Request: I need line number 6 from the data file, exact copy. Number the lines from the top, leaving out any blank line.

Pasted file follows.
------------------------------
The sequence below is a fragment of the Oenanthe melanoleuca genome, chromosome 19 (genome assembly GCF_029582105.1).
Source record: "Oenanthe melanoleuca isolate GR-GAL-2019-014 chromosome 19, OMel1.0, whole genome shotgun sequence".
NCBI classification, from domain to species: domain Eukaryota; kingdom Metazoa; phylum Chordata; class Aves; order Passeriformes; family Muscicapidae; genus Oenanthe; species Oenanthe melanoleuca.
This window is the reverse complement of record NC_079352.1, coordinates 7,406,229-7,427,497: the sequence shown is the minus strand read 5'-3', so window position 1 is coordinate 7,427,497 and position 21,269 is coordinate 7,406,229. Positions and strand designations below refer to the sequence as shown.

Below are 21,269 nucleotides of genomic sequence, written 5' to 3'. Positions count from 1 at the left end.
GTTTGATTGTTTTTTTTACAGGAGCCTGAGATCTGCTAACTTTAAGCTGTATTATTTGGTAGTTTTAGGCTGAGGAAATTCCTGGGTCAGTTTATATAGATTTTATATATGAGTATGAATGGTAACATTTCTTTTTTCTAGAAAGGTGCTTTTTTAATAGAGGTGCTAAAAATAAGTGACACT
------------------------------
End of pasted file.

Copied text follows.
GTTTGATTGTTTTTTTTACAGGAGCCTGAGATCTGCTAACTTTAAGCTGTATTATTTGGTAGTTTTAGGCTGAGGAAATTCCTGGGTCAGTTTATATAGATTTTATATATGAGTATGAATGGTAACATTTCTTTTTTCTAGAAAGGTGCTTTTTTAATAGAGGTGCTAAAAATAAGTGACACT